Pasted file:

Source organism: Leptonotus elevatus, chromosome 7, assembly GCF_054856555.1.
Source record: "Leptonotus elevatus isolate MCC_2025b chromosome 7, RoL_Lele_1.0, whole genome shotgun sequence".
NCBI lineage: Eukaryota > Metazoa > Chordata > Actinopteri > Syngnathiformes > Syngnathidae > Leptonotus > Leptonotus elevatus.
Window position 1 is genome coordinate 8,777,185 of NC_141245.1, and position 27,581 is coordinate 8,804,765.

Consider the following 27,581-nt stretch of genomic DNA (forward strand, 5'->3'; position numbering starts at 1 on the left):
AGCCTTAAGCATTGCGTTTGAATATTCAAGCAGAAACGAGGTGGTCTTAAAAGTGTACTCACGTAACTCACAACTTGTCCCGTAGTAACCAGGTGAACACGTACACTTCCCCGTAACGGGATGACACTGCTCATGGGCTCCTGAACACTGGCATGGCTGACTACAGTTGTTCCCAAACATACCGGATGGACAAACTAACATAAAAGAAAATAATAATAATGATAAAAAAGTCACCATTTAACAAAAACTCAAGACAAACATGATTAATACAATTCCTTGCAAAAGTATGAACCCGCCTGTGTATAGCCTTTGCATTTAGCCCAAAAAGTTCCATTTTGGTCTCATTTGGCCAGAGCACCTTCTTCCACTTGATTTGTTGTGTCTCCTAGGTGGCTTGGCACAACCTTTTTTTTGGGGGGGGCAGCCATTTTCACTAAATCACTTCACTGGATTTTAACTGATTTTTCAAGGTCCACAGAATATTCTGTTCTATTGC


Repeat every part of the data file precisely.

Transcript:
Source organism: Leptonotus elevatus, chromosome 7, assembly GCF_054856555.1.
Source record: "Leptonotus elevatus isolate MCC_2025b chromosome 7, RoL_Lele_1.0, whole genome shotgun sequence".
NCBI lineage: Eukaryota > Metazoa > Chordata > Actinopteri > Syngnathiformes > Syngnathidae > Leptonotus > Leptonotus elevatus.
Window position 1 is genome coordinate 8,777,185 of NC_141245.1, and position 27,581 is coordinate 8,804,765.

Consider the following 27,581-nt stretch of genomic DNA (forward strand, 5'->3'; position numbering starts at 1 on the left):
AGCCTTAAGCATTGCGTTTGAATATTCAAGCAGAAACGAGGTGGTCTTAAAAGTGTACTCACGTAACTCACAACTTGTCCCGTAGTAACCAGGTGAACACGTACACTTCCCCGTAACGGGATGACACTGCTCATGGGCTCCTGAACACTGGCATGGCTGACTACAGTTGTTCCCAAACATACCGGATGGACAAACTAACATAAAAGAAAATAATAATAATGATAAAAAAGTCACCATTTAACAAAAACTCAAGACAAACATGATTAATACAATTCCTTGCAAAAGTATGAACCCGCCTGTGTATAGCCTTTGCATTTAGCCCAAAAAGTTCCATTTTGGTCTCATTTGGCCAGAGCACCTTCTTCCACTTGATTTGTTGTGTCTCCTAGGTGGCTTGGCACAACCTTTTTTTTGGGGGGGGCAGCCATTTTCACTAAATCACTTCACTGGATTTTAACTGATTTTTCAAGGTCCACAGAATATTCTGTTCTATTGC